Abstract: A fundamental approach in finding efficiently best routes or optimal itineraries in traffic information
systems is to reduce the search space (part of graph visited) of the most commonly used
shortest path routine (Dijkstra¢s algorithm) on a suitably defined graph. We investigate reduction
of the search space while simultaneously retaining datastructures, created during a preprocessing
phase, of size linear (i.e., optimal) to the size of the graph. We show that the search space of
Dijkstra¢s algorithm can be significantly reduced by extracting geometric information from a given
layout of the graph and by encapsulating precomputed shortest-path information in resulted geometric
objects (containers). We present an extensive experimental study comparing the impact of
different types of geometric containers using test data from real-world traffic networks. We also
present new algorithms as well as an empirical study for the dynamic case of this problem, where
edge weights are subject to change and the geometric containers have to be updated and show that
our new methods are two to three times faster than recomputing everything from scratch. Finally,
in an appendix, we discuss the software framework that we developed to realize the implementations
of all of our variants of Dijkstra¢s algorithm. Such a framework is not trivial to achieve as our
goal was to maintain a common code base that is, at the same time, small, efficient, and flexible,
as we wanted to enhance and combine several variants in any possible way.

Abstract: We describe algorithms for finding shortest paths and distances in outerplanar and planar digraphs
that exploit the particular topology of the input graph. An important feature of our algorithms is that they can
work in a dynamic environment, where the cost of any edge can be changed or the edge can be deleted. In the
case of outerplanar digraphs, our datastructures can be updated after any such change in only logarithmic time.
A distance query is also answered in logarithmic time. In the case of planar digraphs, we give an interesting
tradeoff between preprocessing, query, and update times depending on the value of a certain topological
parameter of the graph. Our results can be extended to n-vertex digraphs of genus O.n1¡"/ for any " > 0.

Abstract: The promises inherent in users coming together to form data
sharing network communities, bring to the foreground new problems formulated
over such dynamic, ever growing, computing, storage, and networking
infrastructures. A key open challenge is to harness these highly
distributed resources toward the development of an ultra scalable, efficient
search engine. From a technical viewpoint, any acceptable solution
must fully exploit all available resources dictating the removal of any
centralized points of control, which can also readily lead to performance
bottlenecks and reliability/availability problems. Equally importantly,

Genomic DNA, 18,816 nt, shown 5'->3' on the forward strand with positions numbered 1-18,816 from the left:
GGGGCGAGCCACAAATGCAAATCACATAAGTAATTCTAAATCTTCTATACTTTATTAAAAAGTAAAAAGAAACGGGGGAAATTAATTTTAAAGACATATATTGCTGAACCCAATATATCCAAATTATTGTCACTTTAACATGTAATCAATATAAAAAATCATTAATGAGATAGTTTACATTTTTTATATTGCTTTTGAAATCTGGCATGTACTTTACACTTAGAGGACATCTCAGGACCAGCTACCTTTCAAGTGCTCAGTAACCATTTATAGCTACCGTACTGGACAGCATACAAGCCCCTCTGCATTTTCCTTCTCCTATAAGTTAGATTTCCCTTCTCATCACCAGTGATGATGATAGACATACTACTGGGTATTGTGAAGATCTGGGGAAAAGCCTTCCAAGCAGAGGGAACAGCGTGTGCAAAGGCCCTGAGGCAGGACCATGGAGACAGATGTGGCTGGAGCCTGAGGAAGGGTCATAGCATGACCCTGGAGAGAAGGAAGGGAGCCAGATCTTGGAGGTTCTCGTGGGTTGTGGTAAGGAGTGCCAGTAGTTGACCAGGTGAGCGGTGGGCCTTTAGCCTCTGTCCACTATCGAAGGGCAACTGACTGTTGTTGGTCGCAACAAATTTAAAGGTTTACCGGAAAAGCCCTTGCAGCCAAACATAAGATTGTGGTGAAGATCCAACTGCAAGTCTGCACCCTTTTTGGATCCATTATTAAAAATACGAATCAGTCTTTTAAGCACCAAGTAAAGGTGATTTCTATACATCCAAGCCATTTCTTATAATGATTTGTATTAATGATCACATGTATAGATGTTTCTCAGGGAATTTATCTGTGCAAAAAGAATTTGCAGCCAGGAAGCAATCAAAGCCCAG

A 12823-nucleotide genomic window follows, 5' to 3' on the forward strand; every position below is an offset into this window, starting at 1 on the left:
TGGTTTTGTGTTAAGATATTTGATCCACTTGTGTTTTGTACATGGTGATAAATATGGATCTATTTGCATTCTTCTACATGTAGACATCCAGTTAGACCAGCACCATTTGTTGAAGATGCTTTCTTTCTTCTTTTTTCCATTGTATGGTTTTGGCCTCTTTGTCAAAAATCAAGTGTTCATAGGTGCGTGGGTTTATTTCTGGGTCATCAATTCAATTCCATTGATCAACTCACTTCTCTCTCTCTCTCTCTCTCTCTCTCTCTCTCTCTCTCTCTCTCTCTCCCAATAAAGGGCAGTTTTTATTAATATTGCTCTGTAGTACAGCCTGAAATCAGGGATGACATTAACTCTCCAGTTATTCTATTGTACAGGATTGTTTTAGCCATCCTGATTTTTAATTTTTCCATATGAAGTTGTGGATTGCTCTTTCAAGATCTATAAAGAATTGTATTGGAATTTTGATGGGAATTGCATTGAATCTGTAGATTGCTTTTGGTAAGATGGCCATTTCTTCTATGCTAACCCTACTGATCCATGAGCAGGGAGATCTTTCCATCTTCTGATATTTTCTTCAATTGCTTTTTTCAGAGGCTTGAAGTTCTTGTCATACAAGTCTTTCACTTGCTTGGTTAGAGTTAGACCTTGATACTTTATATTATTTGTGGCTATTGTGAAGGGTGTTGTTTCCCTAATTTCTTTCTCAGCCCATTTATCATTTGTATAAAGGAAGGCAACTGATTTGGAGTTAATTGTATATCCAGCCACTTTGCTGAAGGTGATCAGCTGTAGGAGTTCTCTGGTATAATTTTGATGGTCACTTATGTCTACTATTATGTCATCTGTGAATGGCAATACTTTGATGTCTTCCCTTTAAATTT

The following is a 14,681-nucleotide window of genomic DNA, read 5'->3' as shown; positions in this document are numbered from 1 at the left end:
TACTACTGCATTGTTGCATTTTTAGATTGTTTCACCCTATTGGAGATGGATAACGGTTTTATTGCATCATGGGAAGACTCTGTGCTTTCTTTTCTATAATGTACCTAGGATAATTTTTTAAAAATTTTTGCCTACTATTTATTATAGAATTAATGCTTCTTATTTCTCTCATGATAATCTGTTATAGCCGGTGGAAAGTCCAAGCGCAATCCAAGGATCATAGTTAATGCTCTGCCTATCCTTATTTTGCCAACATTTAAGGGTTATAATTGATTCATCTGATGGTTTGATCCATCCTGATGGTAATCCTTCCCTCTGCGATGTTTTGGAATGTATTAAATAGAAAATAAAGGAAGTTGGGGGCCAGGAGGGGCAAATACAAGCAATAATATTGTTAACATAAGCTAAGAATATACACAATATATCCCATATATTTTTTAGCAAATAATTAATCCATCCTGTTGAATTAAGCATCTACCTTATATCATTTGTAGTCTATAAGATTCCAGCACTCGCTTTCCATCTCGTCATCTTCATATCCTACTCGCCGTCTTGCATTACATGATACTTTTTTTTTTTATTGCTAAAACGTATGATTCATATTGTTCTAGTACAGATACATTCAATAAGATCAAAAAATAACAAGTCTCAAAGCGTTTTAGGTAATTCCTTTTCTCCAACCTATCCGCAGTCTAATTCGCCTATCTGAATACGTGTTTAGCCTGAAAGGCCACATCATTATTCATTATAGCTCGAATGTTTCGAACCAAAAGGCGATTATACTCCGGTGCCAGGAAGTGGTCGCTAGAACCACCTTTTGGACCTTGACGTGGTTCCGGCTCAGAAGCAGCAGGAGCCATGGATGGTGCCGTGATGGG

however, a highly distributed solution can also facilitate pluralism in informing
users about internet content, which is crucial in order to preclude
the formation of information-resource monopolies and the biased visibility
of content from economically-powerful sources. To meet these challenges,
the work described here puts forward MINERVA{\^a}{\"i}¿½{\"i}¿½, a novel search
engine architecture, designed for scalability and efficiency. MINERVA{\^a}{\"i}¿½{\"i}¿½
encompasses a suite of novel algorithms, including algorithms for creating
data networks of interest, placing data on network nodes, load balancing,
top-k algorithms for retrieving data at query time, and replication algorithms
for expediting top-k query processing. We have implemented the
proposed architecture and we report on our extensive experiments with
real-world, web-crawled, and synthetic dataand queries, showcasing the
scalability and efficiency traits of MINERVA{\^a}{\"i}¿½{\"i}¿½.

Abstract: This paper studies the data gathering problem in wireless networks, where data generated at the nodes has to be collected at a single sink. We investigate the relationship between routing optimality and fair resource management. In particular, we prove that for energy balanced data propagation, Pareto optimal routing and flow maximization are equivalent, and also prove that flow maximization is equivalent to maximizing the network lifetime. We algebraically characterize the network structures in which energy balanced data flows are maximal. Moreover, we algebraically characterize communication links which are not used by an optimal flow. This leads to the characterization of minimal network structures supporting the maximal flows.
We note that energy balance, although implying global optimality, is a local property that can be computed efficiently and in a distributed manner. We suggest online distributed algorithms for energy balance in different optimal network structuresand numerically show their stability in particular setting. We remark that although the results obtained in this paper have a direct consequence in energy saving for wireless networks they do not limit themselves to this type of networks neither to energy as a resource. As a matter of fact, the results are much more general and can be used for any type of network and different type of resources.